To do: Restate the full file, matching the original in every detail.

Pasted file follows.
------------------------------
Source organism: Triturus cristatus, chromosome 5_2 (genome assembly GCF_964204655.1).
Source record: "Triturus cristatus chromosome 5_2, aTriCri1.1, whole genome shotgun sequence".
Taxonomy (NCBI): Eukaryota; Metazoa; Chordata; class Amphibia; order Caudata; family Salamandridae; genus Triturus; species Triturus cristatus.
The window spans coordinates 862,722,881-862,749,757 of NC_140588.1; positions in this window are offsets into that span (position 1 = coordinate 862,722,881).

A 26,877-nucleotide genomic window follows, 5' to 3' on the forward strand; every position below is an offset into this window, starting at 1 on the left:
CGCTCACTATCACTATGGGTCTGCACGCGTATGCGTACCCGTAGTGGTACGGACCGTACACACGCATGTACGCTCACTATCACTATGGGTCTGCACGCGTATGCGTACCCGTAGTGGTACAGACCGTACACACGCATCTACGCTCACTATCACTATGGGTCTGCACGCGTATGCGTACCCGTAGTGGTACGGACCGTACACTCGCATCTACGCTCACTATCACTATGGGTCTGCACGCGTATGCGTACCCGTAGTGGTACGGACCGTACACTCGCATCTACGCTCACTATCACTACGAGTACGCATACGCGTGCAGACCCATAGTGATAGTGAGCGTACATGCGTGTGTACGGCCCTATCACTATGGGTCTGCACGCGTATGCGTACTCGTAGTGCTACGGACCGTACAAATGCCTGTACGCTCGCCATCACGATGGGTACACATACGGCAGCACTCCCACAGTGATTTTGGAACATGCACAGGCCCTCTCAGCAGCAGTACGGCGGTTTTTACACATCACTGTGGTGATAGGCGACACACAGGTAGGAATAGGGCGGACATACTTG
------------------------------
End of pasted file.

Source organism: Triturus cristatus, chromosome 5_2 (genome assembly GCF_964204655.1).
Source record: "Triturus cristatus chromosome 5_2, aTriCri1.1, whole genome shotgun sequence".
Taxonomy (NCBI): Eukaryota; Metazoa; Chordata; class Amphibia; order Caudata; family Salamandridae; genus Triturus; species Triturus cristatus.
The window spans coordinates 862,722,881-862,749,757 of NC_140588.1; positions in this window are offsets into that span (position 1 = coordinate 862,722,881).

A 26,877-nucleotide genomic window follows, 5' to 3' on the forward strand; every position below is an offset into this window, starting at 1 on the left:
CGCTCACTATCACTATGGGTCTGCACGCGTATGCGTACCCGTAGTGGTACGGACCGTACACACGCATGTACGCTCACTATCACTATGGGTCTGCACGCGTATGCGTACCCGTAGTGGTACAGACCGTACACACGCATCTACGCTCACTATCACTATGGGTCTGCACGCGTATGCGTACCCGTAGTGGTACGGACCGTACACTCGCATCTACGCTCACTATCACTATGGGTCTGCACGCGTATGCGTACCCGTAGTGGTACGGACCGTACACTCGCATCTACGCTCACTATCACTACGAGTACGCATACGCGTGCAGACCCATAGTGATAGTGAGCGTACATGCGTGTGTACGGCCCTATCACTATGGGTCTGCACGCGTATGCGTACTCGTAGTGCTACGGACCGTACAAATGCCTGTACGCTCGCCATCACGATGGGTACACATACGGCAGCACTCCCACAGTGATTTTGGAACATGCACAGGCCCTCTCAGCAGCAGTACGGCGGTTTTTACACATCACTGTGGTGATAGGCGACACACAGGTAGGAATAGGGCGGACATACTTG